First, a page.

Staatliche Hochschule für Bildende Künste,, Städelschule, 1998
B.F.A. School of Art, The Cooper Union, 2000
M.F.A. School of the Arts, Columbia University, 2009
David Brooks is an interdisciplinary artist whose work considers the relationship between the individual and the built and natural environment. His work investigates how cultural concerns cannot be divorced from the natural world, while also questioning the terms under which nature is perceived and utilized. Brooks has exhibited at the Aldrich Contemporary Art Museum; MoMA/PS1; The Sculpture Center; the Dallas Contemporary; Tang Museum; Nouveau Musée National de Monaco; The Visual Arts Center; Galerie für Landschaftskunst; Nevada Museum of Art; and the Colby Museum of Art, among others. Major commissions include Storm King Art Center; Trust for Governors Island; deCordova Museum, and Cass Sculpture Foundation in the UK as well as Desert Rooftops, a 5,000-square foot urban earthwork commissioned by the Art Production Fund in Times Square. Brooks’s work is in the permanent collections of the Museum of Old and New Art in Tasmania; Eli & Edythe Broad Art Museum in Michigan; Zabludowicz Collection, Cass Sculpture Foundation, and the Saatchi Gallery in the UK; as well as the Rubell Museum, Margulies Collection, and Miami-Dade Art In Public Places among others. Brooks is the recipient of several awards, including the Rome Prize, a research grant to the Ecuadorian Amazon from the Coypu Foundation, a grant from the Foundation for Contemporary Arts, and a Smithsonian Artist Research Fellowship. He is on the advisory board of Pioneer Works, and is a clinical assistant professor on the faculty at Gallatin. Brooks has taught both graduates and undergraduates at the Rhode Island School of Design, Haverford College, The New School, Columbia University and was on the faculty of the Maryland Institute College of Art before coming to Gallatin. He lives and works between New York City and New Orleans.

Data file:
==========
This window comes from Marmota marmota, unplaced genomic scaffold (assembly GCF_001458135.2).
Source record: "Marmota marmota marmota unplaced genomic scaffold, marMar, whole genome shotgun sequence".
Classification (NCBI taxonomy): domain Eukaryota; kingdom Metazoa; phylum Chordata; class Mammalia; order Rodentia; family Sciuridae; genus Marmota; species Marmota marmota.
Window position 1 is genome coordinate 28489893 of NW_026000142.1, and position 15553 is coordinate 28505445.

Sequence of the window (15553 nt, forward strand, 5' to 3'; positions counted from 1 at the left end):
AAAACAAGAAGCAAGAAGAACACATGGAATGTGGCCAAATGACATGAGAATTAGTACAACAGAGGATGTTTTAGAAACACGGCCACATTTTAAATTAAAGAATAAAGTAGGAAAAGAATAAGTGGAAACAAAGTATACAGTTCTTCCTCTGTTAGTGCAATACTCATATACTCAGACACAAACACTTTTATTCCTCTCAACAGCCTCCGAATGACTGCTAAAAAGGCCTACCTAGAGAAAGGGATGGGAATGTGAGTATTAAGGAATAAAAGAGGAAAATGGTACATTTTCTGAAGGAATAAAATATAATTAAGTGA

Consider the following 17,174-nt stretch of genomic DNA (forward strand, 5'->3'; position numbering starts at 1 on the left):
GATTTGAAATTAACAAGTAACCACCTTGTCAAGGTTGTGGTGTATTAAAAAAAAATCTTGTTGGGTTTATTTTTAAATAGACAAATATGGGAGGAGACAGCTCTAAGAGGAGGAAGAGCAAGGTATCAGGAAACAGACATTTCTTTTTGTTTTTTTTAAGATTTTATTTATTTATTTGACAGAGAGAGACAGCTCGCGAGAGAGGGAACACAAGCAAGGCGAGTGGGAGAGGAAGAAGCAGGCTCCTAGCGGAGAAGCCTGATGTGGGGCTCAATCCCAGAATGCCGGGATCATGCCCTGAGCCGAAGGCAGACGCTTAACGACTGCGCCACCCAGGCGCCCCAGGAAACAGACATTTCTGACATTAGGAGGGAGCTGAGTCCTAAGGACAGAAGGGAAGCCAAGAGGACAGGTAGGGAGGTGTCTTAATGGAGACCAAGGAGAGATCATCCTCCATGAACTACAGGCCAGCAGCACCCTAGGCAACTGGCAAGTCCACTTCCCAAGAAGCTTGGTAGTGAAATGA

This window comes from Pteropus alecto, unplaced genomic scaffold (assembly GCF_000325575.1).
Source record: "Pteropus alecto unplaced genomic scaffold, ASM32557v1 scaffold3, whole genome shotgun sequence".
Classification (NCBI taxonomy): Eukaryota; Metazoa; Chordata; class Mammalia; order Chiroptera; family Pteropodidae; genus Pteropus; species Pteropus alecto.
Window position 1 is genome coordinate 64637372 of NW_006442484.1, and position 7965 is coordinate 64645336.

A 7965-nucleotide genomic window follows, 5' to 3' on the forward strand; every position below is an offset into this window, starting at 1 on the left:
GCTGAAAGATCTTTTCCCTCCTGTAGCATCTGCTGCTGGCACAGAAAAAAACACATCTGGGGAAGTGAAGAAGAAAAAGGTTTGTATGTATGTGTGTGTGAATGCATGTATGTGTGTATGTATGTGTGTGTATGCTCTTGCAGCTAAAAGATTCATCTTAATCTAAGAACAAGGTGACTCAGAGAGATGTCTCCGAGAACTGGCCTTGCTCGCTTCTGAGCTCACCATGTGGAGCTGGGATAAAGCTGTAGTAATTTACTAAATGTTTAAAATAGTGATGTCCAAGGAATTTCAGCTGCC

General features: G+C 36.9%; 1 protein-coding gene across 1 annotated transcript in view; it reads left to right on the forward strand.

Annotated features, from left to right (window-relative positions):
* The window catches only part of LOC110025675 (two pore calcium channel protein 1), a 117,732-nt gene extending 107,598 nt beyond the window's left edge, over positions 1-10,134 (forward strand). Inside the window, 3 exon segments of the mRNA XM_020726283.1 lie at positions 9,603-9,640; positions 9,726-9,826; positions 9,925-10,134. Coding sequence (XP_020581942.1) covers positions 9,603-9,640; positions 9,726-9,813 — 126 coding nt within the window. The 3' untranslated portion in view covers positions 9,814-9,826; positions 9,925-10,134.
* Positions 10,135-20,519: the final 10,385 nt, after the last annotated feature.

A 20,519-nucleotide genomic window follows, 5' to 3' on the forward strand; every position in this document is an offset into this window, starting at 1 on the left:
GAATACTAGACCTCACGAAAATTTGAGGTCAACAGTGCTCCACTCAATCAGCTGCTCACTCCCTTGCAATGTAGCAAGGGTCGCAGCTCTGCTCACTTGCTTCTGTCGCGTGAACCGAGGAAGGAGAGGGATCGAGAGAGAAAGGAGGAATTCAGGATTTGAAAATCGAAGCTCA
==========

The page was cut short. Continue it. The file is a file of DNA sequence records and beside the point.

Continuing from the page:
contemporary art practices; the culture of nature; art and activism; art in the public realm; conservation biology; the archive; infrastructure; architecture; earthworks; art and ethics; ecosystem studies; resource extraction; land use; landscape design; scientific fieldwork; Neotropical biogeography; deep time; history and theory of the avant-garde; alternative educational practices; material processes and craftsmanship; experimental film; inclusion, diversity, equity, access and agency in the arts